11. The Final Years
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Now alone, Lugosi felt that his life was completely empty. There was no work and little possibility of it. He missed Lillian, despite all their difficulties, and, as he said, "I went back on the drugs. My heart was broken." Thoroughly depressed, he consoled himself with excessive drinking and self-administered injections, ...
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As the few mourners left Holy Cross Cemetery on August 18, 1956, they could not have known that the Bela Lugosi story had by no means ended. Future events involving his last two wives, his son, his possessions, his loyal fans, various film projects, and legal issues concerning his screen image and its commercial value would ultimately contain enough greed, ...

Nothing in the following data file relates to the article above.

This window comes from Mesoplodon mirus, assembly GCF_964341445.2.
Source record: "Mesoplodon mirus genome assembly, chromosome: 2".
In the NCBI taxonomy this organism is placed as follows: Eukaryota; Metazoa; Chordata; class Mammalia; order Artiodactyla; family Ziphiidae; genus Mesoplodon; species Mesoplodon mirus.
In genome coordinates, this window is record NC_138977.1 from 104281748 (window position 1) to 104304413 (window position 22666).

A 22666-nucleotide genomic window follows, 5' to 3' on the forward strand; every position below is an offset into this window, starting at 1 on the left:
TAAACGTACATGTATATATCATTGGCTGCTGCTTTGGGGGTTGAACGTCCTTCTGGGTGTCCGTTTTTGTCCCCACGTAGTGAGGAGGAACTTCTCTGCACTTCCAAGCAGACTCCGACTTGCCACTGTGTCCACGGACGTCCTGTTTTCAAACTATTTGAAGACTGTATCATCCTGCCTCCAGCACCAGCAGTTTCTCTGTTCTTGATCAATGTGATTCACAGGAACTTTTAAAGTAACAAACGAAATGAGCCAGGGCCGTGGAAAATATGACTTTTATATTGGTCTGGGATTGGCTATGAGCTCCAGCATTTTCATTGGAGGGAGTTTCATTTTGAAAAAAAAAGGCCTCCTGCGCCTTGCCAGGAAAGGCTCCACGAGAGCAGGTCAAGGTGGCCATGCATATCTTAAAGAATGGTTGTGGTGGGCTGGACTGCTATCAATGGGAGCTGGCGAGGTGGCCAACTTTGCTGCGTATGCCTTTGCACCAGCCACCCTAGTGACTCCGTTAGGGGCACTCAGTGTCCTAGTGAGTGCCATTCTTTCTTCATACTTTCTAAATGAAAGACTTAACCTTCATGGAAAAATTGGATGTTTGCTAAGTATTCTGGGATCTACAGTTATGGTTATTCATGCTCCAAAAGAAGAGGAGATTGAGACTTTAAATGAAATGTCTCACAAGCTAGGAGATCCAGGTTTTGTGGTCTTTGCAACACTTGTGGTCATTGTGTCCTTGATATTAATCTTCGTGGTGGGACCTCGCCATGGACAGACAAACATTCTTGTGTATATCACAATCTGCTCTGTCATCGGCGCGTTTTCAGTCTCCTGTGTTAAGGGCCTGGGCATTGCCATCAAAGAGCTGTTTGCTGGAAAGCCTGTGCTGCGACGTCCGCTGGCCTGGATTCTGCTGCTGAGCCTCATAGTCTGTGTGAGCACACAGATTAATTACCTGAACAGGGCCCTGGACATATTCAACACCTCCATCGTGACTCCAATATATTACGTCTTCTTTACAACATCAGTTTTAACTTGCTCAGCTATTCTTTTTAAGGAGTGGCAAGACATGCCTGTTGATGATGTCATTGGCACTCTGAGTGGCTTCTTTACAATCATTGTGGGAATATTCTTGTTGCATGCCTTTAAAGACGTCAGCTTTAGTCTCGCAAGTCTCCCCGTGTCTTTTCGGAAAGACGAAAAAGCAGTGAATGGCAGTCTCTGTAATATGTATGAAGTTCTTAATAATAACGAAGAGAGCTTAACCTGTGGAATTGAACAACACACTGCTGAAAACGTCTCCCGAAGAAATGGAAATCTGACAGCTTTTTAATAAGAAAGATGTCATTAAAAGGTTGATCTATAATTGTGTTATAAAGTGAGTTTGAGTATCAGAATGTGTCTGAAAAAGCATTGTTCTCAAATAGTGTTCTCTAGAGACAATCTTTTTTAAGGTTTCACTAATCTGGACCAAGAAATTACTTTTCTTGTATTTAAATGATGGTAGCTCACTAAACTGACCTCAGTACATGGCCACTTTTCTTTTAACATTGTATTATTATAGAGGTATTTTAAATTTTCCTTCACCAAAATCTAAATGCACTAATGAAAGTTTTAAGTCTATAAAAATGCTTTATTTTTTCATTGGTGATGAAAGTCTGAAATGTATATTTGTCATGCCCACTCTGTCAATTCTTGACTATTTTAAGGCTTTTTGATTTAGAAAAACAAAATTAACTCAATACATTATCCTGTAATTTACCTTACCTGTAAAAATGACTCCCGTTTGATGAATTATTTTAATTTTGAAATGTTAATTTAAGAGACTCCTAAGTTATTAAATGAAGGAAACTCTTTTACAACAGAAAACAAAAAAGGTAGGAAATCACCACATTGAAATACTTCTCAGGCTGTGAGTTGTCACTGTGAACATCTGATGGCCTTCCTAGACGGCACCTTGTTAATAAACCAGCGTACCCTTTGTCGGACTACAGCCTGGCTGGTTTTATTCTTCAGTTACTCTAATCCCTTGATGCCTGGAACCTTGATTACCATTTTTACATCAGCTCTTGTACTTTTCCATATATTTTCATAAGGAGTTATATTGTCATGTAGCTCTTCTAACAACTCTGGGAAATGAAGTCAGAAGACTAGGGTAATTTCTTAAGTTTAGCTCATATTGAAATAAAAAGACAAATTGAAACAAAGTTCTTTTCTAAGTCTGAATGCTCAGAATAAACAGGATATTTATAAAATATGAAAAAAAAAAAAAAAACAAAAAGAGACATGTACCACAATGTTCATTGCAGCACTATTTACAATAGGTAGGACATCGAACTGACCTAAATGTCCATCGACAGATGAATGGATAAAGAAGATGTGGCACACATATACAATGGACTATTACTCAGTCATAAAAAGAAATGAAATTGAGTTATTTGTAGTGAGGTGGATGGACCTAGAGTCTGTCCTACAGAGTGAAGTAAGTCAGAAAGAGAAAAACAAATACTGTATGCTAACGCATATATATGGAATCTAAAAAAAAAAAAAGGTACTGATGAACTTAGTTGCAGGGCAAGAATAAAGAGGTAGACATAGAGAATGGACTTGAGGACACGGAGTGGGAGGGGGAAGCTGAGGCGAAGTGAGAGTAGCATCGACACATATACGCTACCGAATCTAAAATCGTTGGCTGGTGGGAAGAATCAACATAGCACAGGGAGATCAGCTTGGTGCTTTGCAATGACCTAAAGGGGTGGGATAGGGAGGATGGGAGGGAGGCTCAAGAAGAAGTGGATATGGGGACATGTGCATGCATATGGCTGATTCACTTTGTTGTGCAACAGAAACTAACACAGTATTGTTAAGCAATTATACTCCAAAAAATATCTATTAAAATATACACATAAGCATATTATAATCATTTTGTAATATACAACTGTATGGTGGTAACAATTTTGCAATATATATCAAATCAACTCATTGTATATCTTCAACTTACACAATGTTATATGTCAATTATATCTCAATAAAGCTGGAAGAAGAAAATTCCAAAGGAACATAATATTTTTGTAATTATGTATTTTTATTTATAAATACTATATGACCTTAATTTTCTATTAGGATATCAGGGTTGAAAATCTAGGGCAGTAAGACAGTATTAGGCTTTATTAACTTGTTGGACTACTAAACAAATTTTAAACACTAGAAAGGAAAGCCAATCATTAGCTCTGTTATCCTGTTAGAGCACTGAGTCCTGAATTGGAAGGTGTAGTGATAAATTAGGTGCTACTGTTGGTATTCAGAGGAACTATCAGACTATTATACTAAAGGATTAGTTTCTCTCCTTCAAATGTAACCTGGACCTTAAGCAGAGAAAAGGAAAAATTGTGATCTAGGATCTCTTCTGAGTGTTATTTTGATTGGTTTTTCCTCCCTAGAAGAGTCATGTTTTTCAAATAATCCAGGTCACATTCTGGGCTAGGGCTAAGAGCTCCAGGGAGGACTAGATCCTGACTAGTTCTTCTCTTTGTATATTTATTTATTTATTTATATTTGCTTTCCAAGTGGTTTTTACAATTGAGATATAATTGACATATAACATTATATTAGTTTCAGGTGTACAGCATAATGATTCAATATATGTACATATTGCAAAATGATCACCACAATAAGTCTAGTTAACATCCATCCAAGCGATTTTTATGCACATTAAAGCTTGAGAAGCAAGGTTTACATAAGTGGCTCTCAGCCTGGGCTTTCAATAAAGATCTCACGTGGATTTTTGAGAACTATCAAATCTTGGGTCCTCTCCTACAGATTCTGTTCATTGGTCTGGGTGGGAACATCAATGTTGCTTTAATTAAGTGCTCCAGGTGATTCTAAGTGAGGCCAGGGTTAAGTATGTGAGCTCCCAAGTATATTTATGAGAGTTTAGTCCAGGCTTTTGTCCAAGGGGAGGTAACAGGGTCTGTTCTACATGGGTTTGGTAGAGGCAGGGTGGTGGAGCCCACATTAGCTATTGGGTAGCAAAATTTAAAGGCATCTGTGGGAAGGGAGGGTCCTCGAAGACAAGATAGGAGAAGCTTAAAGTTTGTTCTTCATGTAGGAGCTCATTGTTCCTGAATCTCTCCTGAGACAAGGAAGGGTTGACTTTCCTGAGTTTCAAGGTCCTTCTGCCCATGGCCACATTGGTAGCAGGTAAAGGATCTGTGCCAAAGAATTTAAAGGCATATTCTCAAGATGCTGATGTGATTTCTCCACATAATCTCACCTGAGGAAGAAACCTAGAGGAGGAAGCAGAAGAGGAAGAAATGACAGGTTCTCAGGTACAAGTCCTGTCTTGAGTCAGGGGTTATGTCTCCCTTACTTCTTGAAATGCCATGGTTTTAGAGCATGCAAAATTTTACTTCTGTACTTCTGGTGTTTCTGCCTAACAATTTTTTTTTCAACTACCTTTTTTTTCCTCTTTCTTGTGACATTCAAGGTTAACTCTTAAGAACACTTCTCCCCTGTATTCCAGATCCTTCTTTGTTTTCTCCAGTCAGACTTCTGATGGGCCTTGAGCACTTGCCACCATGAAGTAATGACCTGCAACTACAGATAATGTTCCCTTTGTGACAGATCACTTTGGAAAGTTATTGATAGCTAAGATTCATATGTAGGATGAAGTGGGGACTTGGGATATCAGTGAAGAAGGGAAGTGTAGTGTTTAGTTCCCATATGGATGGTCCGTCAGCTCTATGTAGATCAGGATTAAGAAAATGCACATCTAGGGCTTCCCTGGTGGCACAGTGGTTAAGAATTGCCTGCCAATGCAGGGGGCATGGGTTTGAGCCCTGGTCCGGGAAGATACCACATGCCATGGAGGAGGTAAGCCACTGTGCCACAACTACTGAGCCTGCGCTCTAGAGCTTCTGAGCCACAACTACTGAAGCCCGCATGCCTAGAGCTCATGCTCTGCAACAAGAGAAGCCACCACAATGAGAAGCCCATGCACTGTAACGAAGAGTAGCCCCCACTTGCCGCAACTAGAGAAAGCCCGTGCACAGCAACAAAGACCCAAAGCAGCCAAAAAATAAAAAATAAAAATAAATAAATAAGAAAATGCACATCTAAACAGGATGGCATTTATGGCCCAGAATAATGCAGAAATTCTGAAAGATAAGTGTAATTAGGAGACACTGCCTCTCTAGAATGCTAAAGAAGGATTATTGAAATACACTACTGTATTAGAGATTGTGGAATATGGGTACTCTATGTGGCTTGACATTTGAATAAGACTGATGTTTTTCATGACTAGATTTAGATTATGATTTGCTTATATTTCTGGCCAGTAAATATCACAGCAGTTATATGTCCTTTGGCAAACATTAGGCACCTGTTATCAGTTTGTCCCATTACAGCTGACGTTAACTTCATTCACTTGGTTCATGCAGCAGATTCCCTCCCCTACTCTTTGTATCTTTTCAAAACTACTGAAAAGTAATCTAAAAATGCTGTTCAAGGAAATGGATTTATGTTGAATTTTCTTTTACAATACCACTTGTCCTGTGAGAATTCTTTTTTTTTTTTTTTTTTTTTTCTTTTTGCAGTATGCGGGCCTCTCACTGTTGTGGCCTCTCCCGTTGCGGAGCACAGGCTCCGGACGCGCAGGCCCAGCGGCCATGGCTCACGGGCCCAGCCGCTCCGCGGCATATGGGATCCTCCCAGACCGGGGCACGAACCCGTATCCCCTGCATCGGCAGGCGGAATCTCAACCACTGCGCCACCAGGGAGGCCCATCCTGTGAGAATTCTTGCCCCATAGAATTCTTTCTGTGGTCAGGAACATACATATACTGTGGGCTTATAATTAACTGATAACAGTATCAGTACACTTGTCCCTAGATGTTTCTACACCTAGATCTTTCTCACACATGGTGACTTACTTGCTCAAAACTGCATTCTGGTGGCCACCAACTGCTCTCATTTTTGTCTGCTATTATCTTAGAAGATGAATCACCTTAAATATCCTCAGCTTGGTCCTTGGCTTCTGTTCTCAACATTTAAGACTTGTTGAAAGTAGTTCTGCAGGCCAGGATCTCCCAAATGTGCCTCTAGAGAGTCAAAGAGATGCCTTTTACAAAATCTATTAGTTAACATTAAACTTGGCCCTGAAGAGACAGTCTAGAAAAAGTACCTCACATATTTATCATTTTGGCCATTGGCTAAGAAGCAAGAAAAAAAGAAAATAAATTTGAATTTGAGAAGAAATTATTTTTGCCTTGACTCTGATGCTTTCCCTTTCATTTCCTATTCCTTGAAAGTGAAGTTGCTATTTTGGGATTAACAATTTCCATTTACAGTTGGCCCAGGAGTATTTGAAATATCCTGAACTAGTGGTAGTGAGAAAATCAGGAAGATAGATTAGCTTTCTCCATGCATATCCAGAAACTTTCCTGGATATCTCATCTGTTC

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The following list of Lugosi's feature films will not agree with existing reference works. For example, Hungarian sources incorrectly include him in Casanova, and German credits are also far from perfect. His American period is less confused, except for some roles as an unbilled bit player. ...
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Although the salaries Lugosi received for his films are not all available, a rough guess—even when stage, vaudeville, radio, and later television appearances are included—is that Lugosi from 1929 on averaged less than $10,000 a year. From these earnings one must often deduct an agent's fee of 10 percent. ...
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Page Count: 560
Publication Year: 2013